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N12028 accident description

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Crash location Unknown
Nearest city Comstock, WI
45.477734°N, 92.075182°W

Tail number N12028
Accident date 29 May 1999
Aircraft type Champion 7ECA
Additional details: None

NTSB description


On May 29, 1999, at 0945 central daylight time (cdt), a Champion 7ECA, N12028, operated by a private pilot, was destroyed when it departed controlled flight and subsequently impacted the terrain. Visual meteorological conditions prevailed at the time of the accident. The personal flight was being conducted under 14 CFR Part 91. A flight plan was not on file. The pilot was fatally injured. The local flight originated from the pilot's private airstrip, 3 miles northwest of Comstock, Wisconsin, at 0940 cdt.

A witness heard the airplane take off from the pilot's private field, which was located approximately 1/2 mile south of the witness' home. The witness said he saw the airplane approach from the east and fly over his house. As the airplane flew over, the witness observed the airplane rocking its wings. The witness said that he waved back to the pilot. The witness lost sight of the airplane as it went over the trees. The witness said he then heard the airplane's engine "waver as if he was rocking his wings, and then bang." The witness immediately went to the accident site. The witness said that the airplane was flying low that day, "500 feet [above the ground] was optimistic to me."

The pilot's wife was visiting her friend at the farm on which the airplane crashed. She watched the airplane fly over. She said that her husband tipped his wing once as he flew over. She lost sight of the airplane when it flew over her friend's barn. The pilot's wife said that the airplane's engine sounded good. After she lost sight of the airplane, the pilot's wife said that there was a "few seconds, 3, 5, or 10 seconds of silence, then I heard the crash." The pilot's wife said that there were no unusual engine sounds which preceded the silence.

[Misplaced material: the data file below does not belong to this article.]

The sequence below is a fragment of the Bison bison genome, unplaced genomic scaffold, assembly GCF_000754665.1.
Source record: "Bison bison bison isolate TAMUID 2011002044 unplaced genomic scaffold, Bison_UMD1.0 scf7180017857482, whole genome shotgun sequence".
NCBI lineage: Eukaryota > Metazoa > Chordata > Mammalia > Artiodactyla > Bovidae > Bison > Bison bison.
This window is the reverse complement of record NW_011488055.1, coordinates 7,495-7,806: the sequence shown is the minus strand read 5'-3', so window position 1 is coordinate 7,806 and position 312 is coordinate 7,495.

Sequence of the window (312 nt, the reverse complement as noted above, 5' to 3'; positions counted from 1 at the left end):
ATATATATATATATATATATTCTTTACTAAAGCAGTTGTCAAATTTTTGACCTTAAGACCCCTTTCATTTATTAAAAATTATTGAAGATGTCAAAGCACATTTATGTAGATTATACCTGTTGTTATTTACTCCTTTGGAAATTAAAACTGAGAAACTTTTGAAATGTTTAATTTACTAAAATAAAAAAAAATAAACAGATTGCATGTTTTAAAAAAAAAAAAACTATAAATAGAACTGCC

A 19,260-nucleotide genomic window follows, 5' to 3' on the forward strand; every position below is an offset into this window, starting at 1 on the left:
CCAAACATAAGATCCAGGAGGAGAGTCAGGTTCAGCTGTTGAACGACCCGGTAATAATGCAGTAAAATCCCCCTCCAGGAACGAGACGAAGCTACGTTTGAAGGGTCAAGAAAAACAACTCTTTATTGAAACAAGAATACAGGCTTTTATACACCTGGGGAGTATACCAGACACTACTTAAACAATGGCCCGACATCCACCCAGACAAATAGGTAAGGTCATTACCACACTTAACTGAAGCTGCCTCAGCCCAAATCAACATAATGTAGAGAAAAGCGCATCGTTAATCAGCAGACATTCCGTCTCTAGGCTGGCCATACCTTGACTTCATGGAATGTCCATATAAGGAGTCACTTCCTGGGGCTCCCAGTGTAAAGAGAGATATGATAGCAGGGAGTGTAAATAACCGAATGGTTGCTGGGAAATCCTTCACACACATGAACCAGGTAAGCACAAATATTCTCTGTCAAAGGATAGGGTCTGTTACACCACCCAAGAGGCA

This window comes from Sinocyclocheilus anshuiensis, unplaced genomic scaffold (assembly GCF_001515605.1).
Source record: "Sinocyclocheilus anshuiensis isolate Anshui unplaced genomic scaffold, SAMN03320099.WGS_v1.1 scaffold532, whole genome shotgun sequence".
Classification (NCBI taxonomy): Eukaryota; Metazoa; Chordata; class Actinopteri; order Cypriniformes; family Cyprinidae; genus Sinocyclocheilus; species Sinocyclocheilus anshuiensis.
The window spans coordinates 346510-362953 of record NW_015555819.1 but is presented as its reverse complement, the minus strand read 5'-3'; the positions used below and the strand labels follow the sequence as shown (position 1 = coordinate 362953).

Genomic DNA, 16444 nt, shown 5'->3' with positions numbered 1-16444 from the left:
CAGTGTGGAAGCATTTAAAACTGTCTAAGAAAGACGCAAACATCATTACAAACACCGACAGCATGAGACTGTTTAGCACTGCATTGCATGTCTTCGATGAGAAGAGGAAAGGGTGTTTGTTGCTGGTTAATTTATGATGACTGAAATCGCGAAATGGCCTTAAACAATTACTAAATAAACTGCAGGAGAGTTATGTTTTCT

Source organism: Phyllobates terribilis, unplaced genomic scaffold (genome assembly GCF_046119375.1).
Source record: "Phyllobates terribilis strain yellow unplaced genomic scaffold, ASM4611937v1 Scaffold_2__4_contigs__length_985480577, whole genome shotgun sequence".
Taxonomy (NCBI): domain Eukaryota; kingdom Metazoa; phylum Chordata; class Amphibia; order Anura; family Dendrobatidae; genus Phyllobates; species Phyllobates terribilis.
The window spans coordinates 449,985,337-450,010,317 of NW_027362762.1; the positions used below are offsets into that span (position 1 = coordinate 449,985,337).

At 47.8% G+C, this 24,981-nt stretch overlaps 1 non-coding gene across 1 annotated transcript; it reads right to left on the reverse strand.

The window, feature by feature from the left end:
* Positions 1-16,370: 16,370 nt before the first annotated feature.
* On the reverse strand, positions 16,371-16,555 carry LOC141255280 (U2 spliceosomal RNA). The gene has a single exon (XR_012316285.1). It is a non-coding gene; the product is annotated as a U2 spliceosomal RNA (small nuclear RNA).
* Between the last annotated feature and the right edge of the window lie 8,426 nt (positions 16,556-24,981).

The pilot held a private pilot certificate with single-engine land rating. According to the pilot's logbook, recovered from the airplane, the pilot had 996.9 total flight hours in single- engine airplanes. Additional logbooks recovered from the pilot's estate revealed that the pilot had 845.9 hours in the accident airplane.

The pilot had successfully completed a biennial flight review on October 16, 1997.


The airplane was owned by the pilot and used for pleasure and for game spotting.

The airplane underwent an annual inspection on October 11, 1998. The total airframe time recorded at the annual inspection was 2,614.6. The tachometer time recorded at the annual inspection was 2,740.4. The time taken from the tachometer at the accident site was 2,827.43.


The NTSB on-scene investigation began on May 29, 1999, at 1800 cdt.

The airplane was found resting upright in a cow pasture, 1/2 mile north of 20th Avenue, an east-west running dirt road. The airplane's fuselage was oriented on a 003 degree magnetic heading. The airplane main wreckage included all of its structure and components, save the left main tire.

An east-west oriented ground scar was located 41 inches from the airplane's main wreckage on a 357 degree magnetic heading. The ground scar was 61 inches long and 12 inches at its widest point, near the center. The ground scar was 11 inches at its deepest point, also near the center. A mound of turf was pushed up on the north side of the ground scar at the center. A 19 inch long, 13 inch wide, 8 inch deep chunk of turf was resting at the southeast end of the ground scar. A 33 foot long, 6 inch wide east-west running impression was observed in the turf, immediately north of the ground scar and airplane main wreckage. A 9 foot long, 9 foot wide area of dead grass was observed just beneath the area where the airplane's inboard right wing came to rest.

The airplane's fuselage rested predominantly on it's right side and was oriented along a 250 degree magnetic heading. The airplane's engine, engine mounts and firewall were twisted 30 degrees counter-clockwise, and bent downward and left 28 degrees from the longitudinal axis. The propeller remained attached at the flange, and showed torsional bending, chordwise scratches, and leading edge nicks. The spinner was crushed inward and twisted counter-clockwise, conforming to the propeller hub, when observed nose on. The airplane's upper cowling was crushed inward just behind the propeller and broken open. The lower cowling was separated and broken into several pieces. The main landing gear struts remained intact. The left wheel was broken off at the axle. The left main tire was found resting 93 feet southeast of the main wreckage on a 131 degree magnetic heading. The left main tire showed heavy turf scratches and dirt rubs on a one-fourth section of the tread.